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Building Homes, Building Lives


Roy Lagarde

Knights and community members work at the K of C Village site. The Gawad Kalinga project has provided numerous houses for villagers in the Philippines and seeks to build a community that is vibrant and sustainable.

In a secluded village about 17 miles north of Manila, Knights of Columbus have assisted in building scores of new, colorful houses along the rugged hills. Many of the residents were formerly homeless, but now they and their children have a new start in life and hope for the future.

Their houses comprise the Knights of Columbus Village, a building project funded by the Knights of Columbus Fraternal Association of the Philippines, Inc. (KCFAPI), the insurance arm of the Order in the Philippines. Located in the city of San Jose del Monte of Bulacan, the village is part of a larger housing development sponsored by Gawad Kalinga, a faith-based organization whose name in Filipino means “giving care.”

This past April, five new units in the complex were dedicated and named in honor of Supreme Knight Carl A. Anderson. This made a total of 22 houses and one chapel built at the site by the KC Philippines Foundation with support from KCFAPI.

Jocelyn Tusi, a mother of four children, said that coming to the village was an answer to her prayers. She and her husband helped to build their house and also took lessons from Gawad Kalinga instructors on building a better a life.

A priest blesses the newly opened residences.

“We live under one roof that we can now call our own,” she said. “It seems that our confidence, dignity and hopes were restored with our new home. They brightened up our lives with goodness.”

The houses are simple, yet durable: concrete, steel-framed units that are brightly painted and measure about 76 square feet each. Room is limited, especially for larger families, but there are outdoor common areas where families can gather and children can play. For the time being, residents use a deep-well pump for drinking and washing until the government extends water lines into the hills.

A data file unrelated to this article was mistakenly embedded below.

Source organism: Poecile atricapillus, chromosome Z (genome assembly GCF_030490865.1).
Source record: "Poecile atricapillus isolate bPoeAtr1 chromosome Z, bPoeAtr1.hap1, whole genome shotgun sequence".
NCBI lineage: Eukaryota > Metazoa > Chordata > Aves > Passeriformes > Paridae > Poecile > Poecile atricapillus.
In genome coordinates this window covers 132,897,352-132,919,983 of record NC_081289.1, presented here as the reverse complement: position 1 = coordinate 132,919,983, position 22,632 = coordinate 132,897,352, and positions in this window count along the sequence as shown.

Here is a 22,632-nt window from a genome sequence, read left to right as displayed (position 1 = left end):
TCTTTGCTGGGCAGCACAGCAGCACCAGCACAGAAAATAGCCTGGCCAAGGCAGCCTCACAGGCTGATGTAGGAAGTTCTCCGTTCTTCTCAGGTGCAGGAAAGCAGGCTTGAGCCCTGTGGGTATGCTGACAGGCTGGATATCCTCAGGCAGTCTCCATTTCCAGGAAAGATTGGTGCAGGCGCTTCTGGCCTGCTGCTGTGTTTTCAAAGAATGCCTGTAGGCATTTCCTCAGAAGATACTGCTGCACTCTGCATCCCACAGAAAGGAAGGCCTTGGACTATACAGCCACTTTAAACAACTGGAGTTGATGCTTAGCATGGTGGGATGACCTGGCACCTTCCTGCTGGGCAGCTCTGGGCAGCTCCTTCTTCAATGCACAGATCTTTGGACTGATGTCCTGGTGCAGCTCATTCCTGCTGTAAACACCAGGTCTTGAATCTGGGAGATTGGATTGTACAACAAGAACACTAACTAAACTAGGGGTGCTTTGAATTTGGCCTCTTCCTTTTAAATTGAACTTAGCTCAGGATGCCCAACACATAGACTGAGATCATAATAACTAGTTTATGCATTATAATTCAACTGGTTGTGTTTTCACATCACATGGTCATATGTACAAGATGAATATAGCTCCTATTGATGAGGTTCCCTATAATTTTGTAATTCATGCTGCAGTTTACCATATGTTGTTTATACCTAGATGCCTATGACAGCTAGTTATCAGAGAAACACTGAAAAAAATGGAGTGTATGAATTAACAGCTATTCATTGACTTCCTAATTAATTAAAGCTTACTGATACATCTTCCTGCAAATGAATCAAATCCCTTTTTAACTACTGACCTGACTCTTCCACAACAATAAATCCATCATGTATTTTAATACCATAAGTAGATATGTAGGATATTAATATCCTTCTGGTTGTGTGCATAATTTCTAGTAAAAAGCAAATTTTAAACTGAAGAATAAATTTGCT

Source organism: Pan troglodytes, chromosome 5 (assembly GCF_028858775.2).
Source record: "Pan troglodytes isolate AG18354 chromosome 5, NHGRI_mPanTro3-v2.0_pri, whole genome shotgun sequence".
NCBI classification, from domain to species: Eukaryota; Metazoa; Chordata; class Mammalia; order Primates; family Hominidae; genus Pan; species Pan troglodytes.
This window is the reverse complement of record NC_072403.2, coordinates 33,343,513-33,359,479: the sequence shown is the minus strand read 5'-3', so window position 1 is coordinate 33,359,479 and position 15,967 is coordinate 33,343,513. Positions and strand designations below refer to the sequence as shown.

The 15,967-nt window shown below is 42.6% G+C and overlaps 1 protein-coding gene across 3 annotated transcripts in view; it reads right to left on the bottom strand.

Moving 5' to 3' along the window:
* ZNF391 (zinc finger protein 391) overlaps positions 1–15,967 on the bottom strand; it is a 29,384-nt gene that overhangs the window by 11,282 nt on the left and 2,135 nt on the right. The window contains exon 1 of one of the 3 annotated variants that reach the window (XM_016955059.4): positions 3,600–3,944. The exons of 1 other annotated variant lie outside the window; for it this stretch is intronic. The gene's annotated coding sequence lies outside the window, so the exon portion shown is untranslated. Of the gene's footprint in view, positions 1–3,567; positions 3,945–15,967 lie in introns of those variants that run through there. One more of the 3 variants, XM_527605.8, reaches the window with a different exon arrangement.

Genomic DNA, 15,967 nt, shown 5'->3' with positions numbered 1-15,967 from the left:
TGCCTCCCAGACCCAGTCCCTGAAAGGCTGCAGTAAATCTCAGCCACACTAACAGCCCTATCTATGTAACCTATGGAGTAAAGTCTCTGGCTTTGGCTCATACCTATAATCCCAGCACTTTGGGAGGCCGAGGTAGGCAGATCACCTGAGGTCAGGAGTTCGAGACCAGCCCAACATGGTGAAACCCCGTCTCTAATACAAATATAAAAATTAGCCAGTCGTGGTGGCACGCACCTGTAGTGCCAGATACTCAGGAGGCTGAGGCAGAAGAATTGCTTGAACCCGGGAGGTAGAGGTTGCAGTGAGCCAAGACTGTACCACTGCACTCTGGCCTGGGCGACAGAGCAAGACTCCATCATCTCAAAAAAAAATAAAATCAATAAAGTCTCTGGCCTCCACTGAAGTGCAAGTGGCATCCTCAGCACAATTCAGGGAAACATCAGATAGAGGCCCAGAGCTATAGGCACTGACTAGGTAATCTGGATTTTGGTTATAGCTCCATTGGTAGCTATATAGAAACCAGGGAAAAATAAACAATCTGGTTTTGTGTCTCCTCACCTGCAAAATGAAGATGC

Akin to the worldwide Habitat for Humanity program, residents provide “sweat equity” by joining hundreds of other skilled and unskilled volunteers in the construction process.

A knight receives a cinder block from a fellow volunteer during construction of the Knights of Columbus Village.

Monetary donations to Gawad Kalinga provide the remaining construction funds. Knights in the Philippines have been major donors and volunteers since 2008.

In addition, volunteers from KCFAPI have staffed a mission to monitor the health of village residents and to ensure that they understand the basics of nutrition and hygiene.

The Gawad Kalinga project includes dozens of homes in addition to the K of C Village and seeks to build a community that is vibrant and sustainable, despite being isolated from the surrounding villages. It has a school program that provides children with a pre-school, primary school and vocational education, and a livelihood program that develops farmland for the benefit of the whole community.

Volunteers shovel gravel during the village's construction.

The spiritual needs of the residents are met by Couples for Christ, a Catholic organization that provides Christian mentoring, prayer meetings and Mass, as well as catechetical programs for children. In addition, the Knights of Columbus constructed a chapel named for Father George Willmann, a Jesuit missionary priest who is known as the “Father McGivney of the Philippines” for his work with the Order for 40 years until his death in 1977.

Justice Jose Reyes Jr., a federal judge and the chairman of the KC Philippines Foundation Inc., said that the new homes are just the beginning of an ongoing effort to house the area’s poor, who live in cardboard or scrap metal shacks along the highways and dirt roads of the country.

“The Knights of Columbus has long been helping the poor,” he said. “We really wanted to help this project … an honest to goodness help to the poor. This is now a realization.”

According to Reyes, Knights maintain a close relationship with village residents and provide ongoing faith formation to help build a small Christian community among the people.

ROY LAGARDE is a staff writer and photojournalist in the media office of the Catholic Bishops’ Conference of the Philippines and a member of Manila Council 1000.